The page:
Newspaper Page Text
r ~ WEATHER.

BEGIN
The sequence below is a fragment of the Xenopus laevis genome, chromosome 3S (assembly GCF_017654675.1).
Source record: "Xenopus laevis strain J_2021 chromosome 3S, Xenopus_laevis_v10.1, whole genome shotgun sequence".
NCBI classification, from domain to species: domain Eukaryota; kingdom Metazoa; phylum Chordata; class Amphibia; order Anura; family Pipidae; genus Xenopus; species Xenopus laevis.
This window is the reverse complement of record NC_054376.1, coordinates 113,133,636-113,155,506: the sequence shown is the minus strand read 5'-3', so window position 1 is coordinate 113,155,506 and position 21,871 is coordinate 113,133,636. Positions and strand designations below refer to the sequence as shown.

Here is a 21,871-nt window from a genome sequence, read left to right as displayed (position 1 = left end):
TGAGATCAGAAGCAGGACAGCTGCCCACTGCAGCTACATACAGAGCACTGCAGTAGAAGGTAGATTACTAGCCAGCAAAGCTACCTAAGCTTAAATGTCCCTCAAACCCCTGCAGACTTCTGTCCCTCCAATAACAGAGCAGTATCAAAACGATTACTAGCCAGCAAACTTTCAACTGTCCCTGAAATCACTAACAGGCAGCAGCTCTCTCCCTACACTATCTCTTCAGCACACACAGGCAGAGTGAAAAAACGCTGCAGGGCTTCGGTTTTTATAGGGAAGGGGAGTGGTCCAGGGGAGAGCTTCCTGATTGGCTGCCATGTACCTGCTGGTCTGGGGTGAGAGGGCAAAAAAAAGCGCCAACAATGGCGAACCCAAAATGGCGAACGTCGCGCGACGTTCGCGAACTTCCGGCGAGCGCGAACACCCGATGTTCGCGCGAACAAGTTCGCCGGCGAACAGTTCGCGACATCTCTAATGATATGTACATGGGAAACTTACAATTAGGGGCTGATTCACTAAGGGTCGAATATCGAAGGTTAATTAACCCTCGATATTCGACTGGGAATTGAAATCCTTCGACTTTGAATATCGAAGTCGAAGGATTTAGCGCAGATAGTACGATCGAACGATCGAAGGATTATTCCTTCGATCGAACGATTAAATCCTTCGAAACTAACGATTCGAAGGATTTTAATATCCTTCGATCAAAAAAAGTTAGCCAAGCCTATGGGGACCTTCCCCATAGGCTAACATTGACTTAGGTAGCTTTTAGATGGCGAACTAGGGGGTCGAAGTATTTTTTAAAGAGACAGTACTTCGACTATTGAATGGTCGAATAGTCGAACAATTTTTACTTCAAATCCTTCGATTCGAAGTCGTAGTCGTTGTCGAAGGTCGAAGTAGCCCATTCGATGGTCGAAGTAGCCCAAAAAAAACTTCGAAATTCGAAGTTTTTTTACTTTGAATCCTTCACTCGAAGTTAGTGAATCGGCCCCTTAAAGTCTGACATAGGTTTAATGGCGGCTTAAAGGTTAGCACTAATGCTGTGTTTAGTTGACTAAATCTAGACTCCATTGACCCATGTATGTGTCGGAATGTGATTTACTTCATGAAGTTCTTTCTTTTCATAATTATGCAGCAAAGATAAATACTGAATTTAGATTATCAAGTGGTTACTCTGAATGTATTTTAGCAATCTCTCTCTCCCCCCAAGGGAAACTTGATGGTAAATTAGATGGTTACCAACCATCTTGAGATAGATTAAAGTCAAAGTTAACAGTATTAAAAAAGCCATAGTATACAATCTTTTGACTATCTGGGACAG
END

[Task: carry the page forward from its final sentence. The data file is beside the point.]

Fair and slightly warmer tonight; tomorrow increasing cloudiness, with mild temperature. » Temperature for 24 hours ending at 2 p.m. today: Highest, 72, at noon to day; lowest. 43, at 6;30 a.m. today. . Full report on Page 2. Closing N. Y. Stocks and Bonds, Page 26 X T OO Entered as second class rnalfei AO. post office Washington. D. C. GRIFFS TAKE FINAL WORKOUT AS FANS PLEADFORTICKETS Throngs Clamor at Stadium Gates—Last of Temporary Stands Completed. • EYNON PACIFIES NUMEROUS “KICKERS” Giants Practicing This Afternoon. Capital Drops Everything for Base Ball. Salient Sprits Facts Contending teams —New York Giants, National League cham pions, and Washington Nation als, American League cham pions. Game»—Best four out of seven to decide championship; first and second games sched uled tomorrow and Sunday in Washington; third, fourth and fifth in New York. Monday, Tuesday and Wednesday; sixth, in Washington. Thursday: place for seventh, if necessary, to be decided by toss of coin. Time of games—Daily at 2 p.m . Eastern standard time. Capacity of parks-—37,000 in Washington, 54,000 in New York. Probable opening day bat teries—Johnson and Huel for Washington. McQuillan and Gowdy for New York. Umpires—Ernest Quigley and ‘ William J. Klem, representing National League; Tommy Con nolly and William Dineen, rep resenting the American League. As the fleeting hours drew swiftly closer the moment when Washing ton's own base ball idols will match skill for the championship of the world, this suddenly regenerated old town that so recently shrugged cyni cally at proffered thrills, literally throbbed with excitement and joy to day. Completely dropping Us already drooping mantle of official reserve, the staid old National Capital stamp ed it in the dust as it capitulated unanimously to the king of the na tional pastime, and no longer even attempted to make a pretense at do ing any work. Nothing 4»ut -that • game tomorrow makes any difference now. Thousands Clamor for Tickets. The last finishing touches were be ing applied everywhere today. Once more fans by the thousands banged in vain at the stadium gates for tickets. Perspiring carpenters were hammering the last few nails in the temporary stands in center field. And calm in the midst of the storm, the fighting Griffmen went through their i final, spirited workout. Out at the ball park the very at mosphere seemed to breathe the word "'ready.” The lucky few who had • managed to beg positions as peanut and soft-drink salesmen stood in line waiting for their white coats and final instructions. The wire gates were all firmly in position, and ‘‘One eyed” Connolly, in a final, supreme effort, succeeded in crashing the gate. Not only did the champion gate crasher maintain his record of having begged his way into every big sport ing event of recent years, but this time he is going to be paid for it. He was taken on this morning as a program “salesman” and will receive 10 per cent commission for every score card he peddles for a nickel. Kynon Pacifies Kickers. Over in the clubhouse, tired, pa tient Ed Eynon. the man who has had the hard task of distributing the tickets, worked doggedly on, guarded by half a dozen policemen, trying to meet the demands of the thousands of disappointed faas, who continued to beseige him with kicks—some of them justifiable and others simply pure selfishness. A few score wanted different seats from those allotted them. They were promptly shown the door. Others came to inquire why they had not received reservations in response to requests written long ago. Some of these were mailed to wrong addresses, a few others, quite naturally, were simply overlooked in the scramble. To date, it is figured that more than , 200.000 persons wanted the 37,000 tickets the AVashington club had available for every one. And in the meantime, other thousands of re quests are arriving at the clubhouse daily and are not even being opened, it was only natural under such stren ous conditions that some mistakes should have been made. Try to Work ••I’ull.” The worst trouble noticed by on lookers at the ball park today was caused by certain men who consid ered that they had "puH” and who insisted upon being allotted large batches of tickets for “out-of-town customers.” They got the same an swer: “Take your place in line. The minute the people who wrote months ago have finished calling for their reservations we will sell to the pub lic what has not been called for. - This club does not feel that it is fair 'to sell a man’s ticket when he has not been able to get up to the win dow to get them because of the crowd.” Eynon figured shortly before noon that there probably would be 2,000 reserved seats to be sold in this man ner. He expected they would be sent to the booths at noon, but this hour, be explained, depended altogether on whether the lines that still stood in front of the booths where reserva tions were being held had been taken care of. The throng has simply over whelmed the ticket sellers and they are disposing of them as quickly as possible. Many to be Disappointed. t It might be added, however, that' there are already 5,000 persons clam oring at the stadium gates waiting for these tickets, and that at least 3,000 of those are doomed to be dis fcappointed is just as sure as death Itself. Only those who were in line early and had the patience and for t Itude to remain there for weary (Continued on Page 3, Column 4.~ FIGHT IS LOOMING HERE OVER BASE BALL BRIBE Landis, Johnson, Ueydler and Team On tiers, Will Meet Today—Drey fuss Demands Fuller Probe . By the Associated Press, Base ball fandom, shocked and mystified by the disclosures of brib ery involving the New A’ork Giants on j the eve of their world championship struggle with AA'ashinglou, awaited today developments that will deter mine whether the O’Connell deal to induce Heine Sand, Philadelphia shorstop, to throw the pennant-deeid ing game for SSOO is a “closed inci dent ’ or whether it has ramifications that may rock the game's whole i structure. | Although a twenty-four-hour sue j cession of sensational charges and j counter charges failed, apparently, to j change the situation as it stood when j Commissioner Landis, in New A'ork I Wednesday night, ruled O'Connell. young outfielder, and Dolan, coach, out | of the game, speculation centered on | the turn events may take with the pros pect of a joint session today of major league club officials. This meeting, originally slated for the annual routine process of draft ing minor league talent, may bring to a climax the conflict of opinion mani fested in the ranks of the game's ruling forces since the scandal be came public property. LEATKERMAN NEED GUILTY IN TARRING I Myersville Man, Who Denied Aiding Attack on Girl, First of 19 to Be Tried. j By the Associated Press. FREDERICK. Md.. October 3. —A verdict of guilty was returned by the • jury today in the case of Harry j Leatherman, indicted for tarring and ! feathering Dorothy Grandon of Mar i tinsburg, AY. A’a., at Myersville. near | here, last July. Leatherman was convicted of aid ! ing and abetting in the attack on the I Grandon girl. He was admitted to ■ bail pending sentence. I Leatherman, who is one of 19 men j indicted in the case, has been on trial I in Circuit Court here since last Mon i , i day. State's Attorney Storm said the | next tar and feathering case would I be called for trial next Wednesday. AVitnesses for the State testified that Leatherman was the organizer [ and leader of the mob, although Airs, i Mary Shank had pleaded guilty to j the actual tarring and is awaiting lsentence. The defense endeavored to ! show that Leathwman was merely ; an onlooker, took no part in the af fair and did not coerce Mrs. Shank ! by threats to tar the girl. Airs. Shank j charged that her husband and the j girl were too intimate, and that this J was the cause of the episode. Jury Many Hours Out. Given the case at 3 o’clock yester day afternoon the jury was still locked up at midnight. Three hours were consumed by both sides in summing up the case. Attor- J neys for the defense pleaded with the | jury to be merciful and send Leather man “back to his home and his job.” “Mercy should be reserved for the merciful.” State's Attorney Storm de clared, in reply. “Did the mob have mercy on that girl when she presented such a pitiful spectacle while stand ing there in the road crying and 1 pleading for clothes?” he asked. “The crime is a black spot on the history of the county and must be removed." In charging the jury. Chief Judge Urner said its only concern was to 1 decide whether Leatherman was guil ty of tarring and feathering, or of ; aiding and abetting in tarring and | feathering. The penalty in either j event is,from 18 months to 10 years in 1 the penitentiary. Miss Grandon was attacked by a ; mob along the State road near Myers ville. last July 24. Mrs. Mary Shank at the opening of the trial pleaded guilty to a charge of applying the tar and feathers to the girl's body. The reason for the attack, Mrs. Shank 1 said, was that the girl was too inti-* j mate with Lloyd Shank, her husband. ‘•l.euthmimn Handled Tar.” Testifying as a State witness in 1 Lealherman's case. however. Mrs. I Shank said her intention had been 1 merely to beat the’-girl, Leatherman. 1 she alleged, handed her the tar and I feathers and forced her by threats of ! “worse than tarring and feathering" to apply them. Defense witnesses declared that Leatherman was present merely through curiosity and took no part in the affair. EXPLOSION KILLS THREE. Dakotans Die When Threshers’ Boiler Blows Dp. BISMARCK. N. D-. October 3. Three persons were instantly killed when a steam boiler on a threshing outfit blew up early yesterday on the George AVoolsey farm, about five miles north of Steele, Kidder County. » Base Ball Noon Edition The Star will print an edition at noon each week day during the entire World Series. Notice to Advertisers All advertisements either dis play or classified must be re ceived at The Star Office not later than 11 p.m. the day before issue. Corrected proofs must be received before 10 a.m. the day of issue. . The co-operation of all ad vertisers is earnestly requested. Wt\t Ittienma Skf. V y J V X WITH SUNDAY MORNING EDITION WASHINGTON, I). C., FRIDAY, OCTOBER 3. 1924-FORTY-EIGHT PAGES. The statement of Commissioner Lmdis that the series will go on. with the opening spectacle scheduled to morrow. and that “no cloud hangs over the Giants” as they now are or ganized fur the fray, followed unmis takable signs that a test of base ball governing authority is imminent. Although he did not specifically re fer to the assertions of Ban Johnson, president of the American League, and Barney Dreyfuss, president of the I’ittshurgh Nationals, that the reve lations were sufficient to warrant calling off the world series. Commis sioner Landis left no doubt that his answer to them was his statement: "It seems to be time for those not clothed with responsibility to keep their shins on.” Johnson, who also declared his in tention to demand a sweeping federal investigation to wipe out all alleged crookedness connected with the pres ent scandal in particular and the na tional game in general, is not expected here until tomorrow. The American League executive will complete the personnel of the ad visory council, the other members of which are Commissioner Landis and John A. Ueydler, president of the National Is-ague. Landis, maintaining a somewhat (Continued on I’age 3, Column 2.) MEN OF “IST” SEE SIGHTSOFCAPITAL Trip to Mount Vernon At tracts Many Veterans. Troops Arrive for Parade. A'eterans of the Ist Division, Amer ican Expeditionary Force, here for their annual reunion and the dedica tion of a memorial to their comrades who fell on the field of battle, today are storming the points of histori cal interest in and around the city as tlie guests of the local reunion com mittee, the Government and the re gents of Mount Vernon. Thousands of them arrived during the night and on early morning trains, the registration clerks being busy as signing billets to the men. AVith them, to help honor the dead of the war-time Firsts, are regular troops, comprising the Ist Brigade of the Ist Division of the present Reg ular Army. By transport, the St. Ml hiel, there came last night nearly 1,500 officers and men of the 16th and 18th Regiments of the United States Infantry from posts In and around New A'ork. They left New A'ork at 9:35 o'clock Wednesday morning, passed through the Chesapeake Capes, Henry and Charles, at 4 a.m. yester day, having fair weather down the coast, and then up the Potomac, dock ing at the w harf at Washington Bar racks, at 6:30 o'clock. Transport Alet by Tender. • 'apt. AA'. T. Oliver. Army transport service, is in command of the St. Mi hiel, which was piloted up the bay and Potomac by the veteran Navy pilot, Capt. Luckett. Lieut. H. L. Cal vin. post quartermaster, at Washing ton Barracks, had made complete ar rangements for docking with the as sistance of two Navy tugs from the navy yard, which were necessary to warp the big ship into the dock. Aboard the quartermaster tender Q-9, Lieut. Calvin and a party of news papermen went down the Potomac and met the St. Alihiel and escorted her into AA'ashington channel. t 01. John .1. Bradley, commanding the 18th Infantry, is in command of llv_ troops, while Maj. Nich olas AY. Campanole commands the (Continued on Page 2, Column 5.) LOGAN REFUSES POST ON REPARATION BODY Will Remain as Unofficial Ob server. He Says, Declining Commissionership. By (fie Associated Press. PARIS, October 3.—James A. Logan, jr., has declined the post of fifth member of the reparation com mission nnafficially offered to him by members of the commission. This is the post provided for under the Dawes plan, which specifies that it shall be filled by an American citizen. Mr. laigan wrote' to the president of the commission. M. Barthou, last Saturday, it is learned, expressing thanks for the honor offered him, and the confidence shown in him by his associates, t He believed, however, that his duty was to retain the office given him by the American Govern ment and remain an unofficial ob server with the commission, in which position he thought his usefulness to his country would be greater. Mr. Logan immediately cabled the State Department of his decision. He had long been regarded by the com mission as the ideal man for the post and political circles welcomed the idea, because the transformation of an American official into a repara tion commissioner, even though he no longer represented the Government, would, to European minds, indicate a closer relationship of the United States to reparation problems. TURRET ON RUM BOAT. Motors of Captured Craft Protect ed by Steel. NEW YORK, October -3. —A new type of rum runner—a craft carry ing two powerful motors incased In steel turrets to deflect bullets—was captured in New York harbor today with her crew of five men and a cargo of 300'cases of whisky. For five miles, the police boat churned the water In the wake of the fugitive erfat, which set a 23-knot an-hour pace, capturing It just before it was about to make the open sea. The captive was found to have two 450-horsepower Liberty motors. POUCE OPEN DRIVE TO SUPPRESS ALL TICKETSCALPERS End of Profiteering in World Series Cards Sought by D. C. Officials. GIVEN MORAL SUPPORT OF FEDERAL AUTHORITIES Internal Revenue Bureau, Tech nically Taking No Part, Places Liberal Construction on Laws. Backed by a liberal construction of the revenue law, hut without the technical support of the Revenue Bu reau. the Washington police depart ment early this afternoon launched a vigorous campaign designed to banish from the National Capital the scores of world series ticket specu lators, who have been reaping a golden harvest since yesterday at the expense of the base ball fans. Orders had scarcely been broadcast throughout the various police pre cincts, providing blanket instructions to arrest every person selling base ball tickets in excess of the official ball park price, when the first of the arrests was made at the improvised “brokerage" office located at the Sar noff-Trving hat store. 1215 Pennsyl vania avenue, doing business as “Har nett’s Ticket Agency,” which was closed up by police of the first precinct, acting under instructions from Capt. Brown. The proprietor of the agency, who gave his name as Charles T. Barnett, was placed under arrest quietly and with little formality by Precinct De tective Talley, in the presence of Deputy Collector of Internal Revenue Nagle, who had been on duty at the agency all morning, watching for violations of the revenue law. Returns to Office, Other arrests were to follow im mediately at the closely grouped “brokerage" offices in the same block, several of which opened only last night or this morning. Barnett, who is from out-of-town, as are most of the other brokers, was released on S3OO collateral. Police had orders to continue to re arresting offenders, as long as they sold tickets in excess of the regu larly established price printed on the face by the bail club. Will Test Issue In Court. “AA’e are going to banish scalping during this world series if it is hu manly and legally possible,” declared Corporation Counsel Francis H. Ste phens as he emerged Just before noon frotn the conference in his office with high police officials, at which the dras tic order to the police was drawn up. “Congress, we believe, intended that ticket scalpers should be prosecuted under this law. and we are not going to let them get around it. If our in terpretation of the law is wrong, let these men prove it in court.” Similar expressions came from Maj. Daniel Sullivan, chief of police; Inspectors Shelby and Evans, and Ringgold Hart, assistant corporation counsel, fol lowing the conference. AA’hile the police were thus clamping the lid down on the outburst of ticket speculating all over the city, revenue bureau officials stood by and gave their "moral” support, but expressed the laconic opinion that the police had interpreted the law incorrectly. “That's their business, however." they said. Provisions of I.aw. The wording of the law under which the police acted today follows; “AA'hoever sells an admission ticket or card on which the name of the vender and price is not printed, so stamped, printed or written thereon, is guilty of a misdemeanor, and upon conviction thereof shall be lined not more than $100." This clause is from section 500 (d) of the revenue act of 192 4. Barnett and the other brokers have been stamping their names and the price at which they sold the tickets on the back of the card with a rubber stamp. This, according to the Revenue Bureau, complied with the law, and although the bureau lias had two representatives stationed in each agency, no arrests had been made. The men were instructed to watch only to see that the "brokers” stamp ed the name and price on the back of the ticket. Crowds See Little Evidence. Lunch hour crowds gathered in front of the four ticket offices which have been opened in tho 1200 block of Pennsylvania, avenue scarcely knew that the police were raiding the establishments, so quickly and effec tively did the hand of the law fall on the admittedly surprised ticket sellers. At the hat store, the proprietors of which evidently had rented space in the front of the store to Barnett, Detective Talley, in plain clothes, stopped a customer, who had just purchased a $16.50 grandstand series ticket for $25, and asked to examine the ticket. On the back was stamped “Barnett Ticket Agency,” with the broker's selling price writ ten in ink on a dotted line provided fer the purpose. Talley immediately announced to Barnett, a short, middle-aged man, that he was “under arrest." "But here's a revenue man,” ex claimed Barnett, pointing to Nagle. “I don’t care about that, I’m a po liceman, and you've got to come with me,” said the detective. AA’ith that the prisoner picked up a pile of tickets from the little table he used as a counter and went to the station house. “I don't know what it’s all about," he said on arriving there, at which he was informed that he was charged with selling tickets in excess of the established price and must put up collateral. The prisoner’s argument that he had stamped the excess price on the back of the (Continued on Page 3, Column 6.) CANAL GOVERNOR NAMED. CoL M. L. Walker to Succeed J. J. Morrow at Panama. Col. Meriwether L. Walker was ap pointed Governor of the Panama Canal Zone today by President idge, succeeding Gov. Jay J. Morrow, whose resignation was announced yesterday. Radio Programs—Page 36. sahah JAPAN HOLDS BACK ON PEACE PROTOCOL League Acquiescence in Compulsory Abritration Awaits Further Study. By the Associated Press. TOKIO, October 3—Adoption of the i protocol of compulsory arbitration j and security by the League of Nations | assembled now In session at Geneva 1 does not conclude the question as far I as Japan is concerned. Although Japan is gratified to learn of the acceptance by the league of ' Baron Adachi's views, the govern ment reserves a final decision on rati- j fication until a thorough study has j been given the subject, it was stated ! in highest official quarters today. There was reason to believe today that Japanese interest in China, not the immigration question, would prove the greatest factor in influencing i government decision on the protocol . in the last analysis. ARMAMENT REDUCTION UP. * I League Council Announces Special Meeting to Elaborate Plans." By Hip Associated Press. GENEVA, October 3.—The council of the League of Nations decided to day to hold a special meeting No vember 15. probably in Geneva, to elaborate plans for the international j conference on reduction of armaments | provided for in the protocol on arbi- | tration and security, which it is plan- I ned to hold next year. The council as it is at present con- j stituted probably will not meet in November, but each of the 10 states represented in it will designate rep resentatives qualified to discuss the technical matters involved in the pro gram for the conference. The opinion seems to be growing here that it will not be possible to carry out the original intention to convoke the conference June 15. as the questionnaire concerning the agenda will hardly reach the vari ous governments before the end of the year at about which time the various parliaments will be considering the protocol itself. A French spokesman expressed the opinion today that the conference could not be convened be fore 'he Autumn of 1925. Such a de lay, it is pointed out, would afford more time for the necessary ratifica tions. Concern Over British Politics. The internal political situation in Great Britain is causing concern among the delegates, as they realize that the fate of the conference de pends on whether the British Parlia ment ratifies the protocol. The atti tude of former Premier Asquith, the Liberal leader, toward the British agreement with Soviet Russia is re garded here as likely to force a gen eral election in England and Eng lishmen here fear that a conservative victory would imperil the protocol. The delegates are also of the (Continued on Page 2, Columti 2.) TEN FOREST FIRES RAGING ON COAST Eleventh Blaze Ruins 5,000 Acres Before It Is Stopped by Cali fornia Students. By the Associated Pres*. SAN FRANCISCO. October 3, —Na- tional forests in California were being burned away today at 10 points by devastating fires, which raged out of control last night. An eleventh fire burned over 5.000 acres near the Sequoia Country Club grounds in Alameda County last night before it was brought under control by students of the University of Cali fornia and members of the Oakland Fire Department. Reports were awaited from the Cleveland national forest, where the United States Forest Service reported a blaze had burned more than 10.000 acres at sundown yesterday. A fire in the San Gabriel watershed of the Los Angeles national forest resisted efforts of 250 men to bring it under control. The most threatening fires were reported in the Descano region, where 4,800 acres have, been burned; at Palo mar Mountain, 10 miles north of Campo, where a number of ranch buildings and cabins were destroyed, and at Central Camp, in the Tahoe national forest. Sober for 10 Years, Sues Brewer’s Heirs For SIO,OOO Pledged By the Associated Press. BOSTON. October 3.—A suit to ! j recover SIO,OOO from the estate of j the late Frank R. Jones, wealthy I brewer of Portsmouth, N. H„ was j filed today by Michael Crowley, ! employed by the Boston and Maine | Railroad. j Crowley in his suit alleged that j Jones promised to give him 110,- | j 000 if he would remain sober for ' ] 10 years, and that he had carried j j out his part of the bargain. ESTATE OF $6,000,000 TO GO FOR RESEARCH Andrew W. Preston Leaves Prop | erty in Trust for Chemical Study After Heirs Die. ! By the Associated Press. BOSTON, October 3.—The provi sion that in the event of the death of all heirs the estate shall be used "for advancing the science, of chem istry in the United States” is made j * in the will of Andrew W. Preston. | j president of the United Fruit Co., j who died recently. The will was made • ( public today by the trustees. the j I First National Bank of Boston and | I Bradley \Y. Palmer. The estate is es- i I timated to exceed $6,000,000. Tin will leaves all tangible per- I | sonal property to the widow, as well j ■ as a bequest o,f SIOO,OOO. and to the j I daughter. Bessie W. Preston, is left $25,000. After various small legacies i to individuals, the will directs that cacti personal employe who had been in Mr Preston's service for five fears or longer, shall receive SI,OOO, with j SIOO additional for each year of serv ice above five. A fund of SIOO,OOO. to be known j as the Andrew \V. Preston charity I fund, is created, the net income to j provide assistance, care and hospital service to persons convalescing from sickness, to be distributed in the dis cretion of the trustees. The residue of the estate is left the trustees in trust, the income to be paid three quarters to the widow and one-quar ter to tht daughter. ANNOUNCES NEW CABINET Panama Consul at New Orleans Tells of New President's Selections NEW ORLEANS. October 3.—Er nesto K. Brin, consul general of Panama, today made public a cable gram announcing the cabinet ap pointed by Senor Don Rodolfo Chiari, the new president of Panama, who assumed office Wednesday. The cab inet follows: Government and justice. Dr. Carlos Ij. Jxipez: foreign relations. Dr. Horacio K. Alfaro; treasury. Dr. Eusebio A. Horales; public Instruc tion, Dr. Octavio Mendez Pereira: public works, Don Tomas Gabriel Duque. GORKI HARD AT WORK. Author Reported 111, Is Working on New Novel. NAPLES. October 3.—Maxim Gorki, the Russian author, who, according to recent advices from Berlin, was hope lessly ill at a health resort in Tyrol, is at present stopping at the Villa Massa, in Sorrento. Gorki constantly walks in the gar den of the villa with his son and daughter-in-law. He is working on a new novel and intends to remain in Sorrento during October and then to go to Amalfi. Troops Buried in Slide. TURIN, Italy, October 2.—An ava lanche has buried a detachment of Al pine troops who were engaged in maneuvers In the Susa Valley. Several bodies have been recovered. WORLD SERIES GAMES Tomorrow and Other Days On The Star’s Electric Scoreboard and by Radio Loudspeakers. Eleventh Street Side Evening Star Building Games Start at 2 p.m., Eastern Standard Time Immediately at the close of each game, including that of Snnday, The Star will issue a Base Ball Extra, giving de tails of play and the box score. ‘’From Press to Home ts ithin the Hour” The Star’s carrier system covers every city block and the regular edi tion is delivered to Washington homes as fast as the papers are printed. Yesterday’s Circulation. 98,437 BROOKHARTFLAYS COOLIDQE IN IOWA Senator Says President Is Candidate of Wall Street Non-Partisan League. | Ily th« Associated Press. I EMMETSBURG. lowa. October 3 ! Senator Smith W. Brookhart. storm | center in lowa politics since his elec- I tion two years ago and who early this | week denounced Charles G. Dawes, j Republican vice presidential candi i date, formally opened his campaign | for re-election here today with an I address in which he attacked Presi j dent Coolidge and “machine party j leaders." ; Replying to reports that he would j support the presidential candidacy of Robert M. 1-a Follelte, he said he j never had a thought of leaving the 1 Republican parly. | The Republican party, Senator Brookhart charged, has strayed from | the ideals of its founders, while the ! "machine organization" has refused to recognize the will of the people. Say* Coolidge Snubs Him. j Referring particularly to his own i differences with leaders of his party, j Senator Brookhart said that although , he had been nominated "by "00.000 j Republicans, without a machine and without money, and was “opposed hy Wall street’s money and by the Presi dent’s power," his nomination bad never been recognized by President Coolidge as the voice of Republican ism in lowa. Senator Brookhart declared Re publican leaders refused him. favor because he had differed on so many occasions from the national admin istration, naming a dozen issues. “I belong to’ the farm bloc; the President belongs to the Wall Street bloc,. he declared in designating President Coolidge as “the machine candidate." “I have never had a thought of leaving the Republican party," the Senator said. “My whole soul is wrapped up in the principles of Lincoln, Roosevelt and Kenyon. I will fight any leaders who seek to divert the party from these great purposes. Promises l-'tnish Fight. "Issue has now arisen in lowa as to whether the principles of the Re publican parly' shall he determined by the voters themselves nr by a small group of crooked and irrespon sible dictators set up by the non partisan league of Wall Street. This group has assailed me with renewed and vitriolic venom and I. there fore. wish to restate my position and to reform the lines for a finish fight to oust this gang from the control of the Republican party.” Senator Brookhart said Lincoln assailed “the autocratic powers of the Supreme Court" in the case of the Dred Scott decision: that Roosevelt assailed the "malefactors of great wealth” and that Kenyon organized the farm bloc for “economic freedom and equality of the farmers and com mon people." "These ideas,” he said. "have brought me in sharp disagreement with many different elements which style themselves Republican and by their financial power control the poli cies of the National administration. Tells Relations With O. I*. “I have said that I would do as much for Coolidge as he would do for me and the voters are entitled to know what we have done for eacli other and also to each other. I shall give you facts from the inside and shall rest content with your judg ment.” Reviewing his nomination, the Sen ator said his principal supporters were farmers and laboring people, “denounced as radicals by the Presi dent and his supporters.” "The Republican State convention, (Continued on Page 3, Column 6.) * TWO CENTS LA FOLLETTE DAVIS OREGON FIGHT MAY LET COOLIDGE IN Independent Candidate Be lieved Drawing in Same Ratio From Two Parties. W. J. BRYAN SEES EDGE FOR G. 0. P. IN DIVISION Religious Issue Over Schools Af fected by Plea of Wisconsin Sen ator for Court Curb. iiv n. Gon.D u.xcoia. Stair Correspondent of Tlie Star PORTLAND, Ore., October 3. Wil liam Jennings Bryan, campaigning in the Northwest, sensing the fact that the so-called Progressive vot*- of the country threatens to split be tween La Follette and Davis, leaving the way open for President Coolidge as the conservative candidate to ob tain a plurality, strongly urges that Progressives throw their strength to Davis. He urged it here in Oregon, wher he delivered a series of addresses But when it comes to giving such ad vice to followers of Senator Iju. Kol lette the Commoner might as well have saved his effort. They are not going to vote for John W. Davis, no’ here in Oregon. G. O. P. Count «n Division. It is in this division of the “opposi tion" to C'oolidge that the Republi cans have the greatest hope of suc cess here. Oregon, in the first place, is a comparatively strong Republican State. A Democratic leader told me today that the ordinary Republican strength was about 2’-j to 1 or per haps even more, when compared to the Democratic, but Ibis leader said that in his opinion the vast majority of the La Follettt- voters would come from the Republican ranks. The Democrats, he believes, will stand firm and in the division be tween Coolidge and La Koilette it will be found that the Democrats will have a plurality on November 4. He harks back to what happened in 1912. when Roosevelt led a majority of the Republicans into the Bull Moose camp and threw the State to Wilson thereby. His conclusions would be correct if his hypothesis were not faulty: La Follette will draw the greater part of his strength from the Republican party in Oregon, to be sure. That is reluctantly admitted by some of the. Republicans. But he will also draw many votes from the Democrats. Bryan View Supported. If the Progressive leader should win twice as many votes away from the Republicans as he does from the Democrats, the deflection from the Democratic ranks would still be such as to leave the Republicans in the ascendency. The size-up of the situation by Col Bryan which led to his strenuous ap peal to the Progressive-minded voters to get behind Davis in the Northwest ern States is much more correct. There, is one thing, however, which has militated against Col. Bryan's ap peal, as the Progressives see it here, namely, his attitude toward Mr. Da vis before he was nominated and his attitude toward him since the nomi nation. Coolidge probably will carry Oregon in November. That is the accepted prediction lu re in many quarters. But the situation politically should not be dismissed. I.a I'ollelle Mde Active. The La Follette campaign has been active. it has been going on for months, in this State, as in others, lie will have a gfeat many workers’ votes; not all. of course, but a very large proportion. The railroad men, the street car men, workers in the lumber camps and factories, and, last, but by no means least, disgruntled farmers are expected to vote for the Progressive ticket. The State lias a very considerable number of Gt rman-American voters. Its largest foreign element is German. These votes probably will go to l.a Follette. Incidentally it may be said that probably 90 per cent of the Ger man-American voles in the past have been Republican. Up to the present time the La Fol lette supporters have made the most noise. It may be that when the bal lots are counted in November it will be found that all of the La Follette votes have been in the open and none in the brush, that the men and women who have done little talking, if any. have oast their votes for Coolidge and Davis. W ant McAdoo to Speak. The Democrats were the first to open fire in this Slate with big guns. Col. Bryan making eight addresses The Democratic leaders are asking that William Gibbs McAdoo. who won the presidential preferential primary, be sent into Oregon for a number of speeches. Raymond Robbins of Chicago, one time Roosevelt leader, is slated to speak here for the Republicans next Monday. The Republicans have been moving heaven and earth to try to get Senator Borah of Idaho into the State to launch their campaign. Two or three weeks ago it was believed this had been arranged. But now Borah wires that he has engagements in his own Slate, which prevent. He may come later. An event which promises to attract considerable attention next week in Portland is a debate on the subject of La Follette's record during the war and his proposal to take the final decision regarding the constitu tionality of laws enacted by Con gress from the Supreme Court, ftmest Kroner, the La Follette State chairman of German descent, will de fend La Follette and Judge Wallace McCamant will attack. Nominated Coolidge in 1920. Judge McCamant, by the way, is the Oregonian who put the Presi dent's name in nomination for the vice presidency at Chicago four years ago and stampeded the convention for Coolidge. The auditorium here holds 4,000 persons and It will be crowded. Recognizing the fact that many of the German-American votes are going to La Follette, the Republicans in Oregon are not holding back In their attack on the war record of the Pro gressive leader as are the leaders in some of the other States. They be lieve that by a vigorous attack they may win other votes to Coolidge—or \CotUmueU on Page i. Column 3.) ”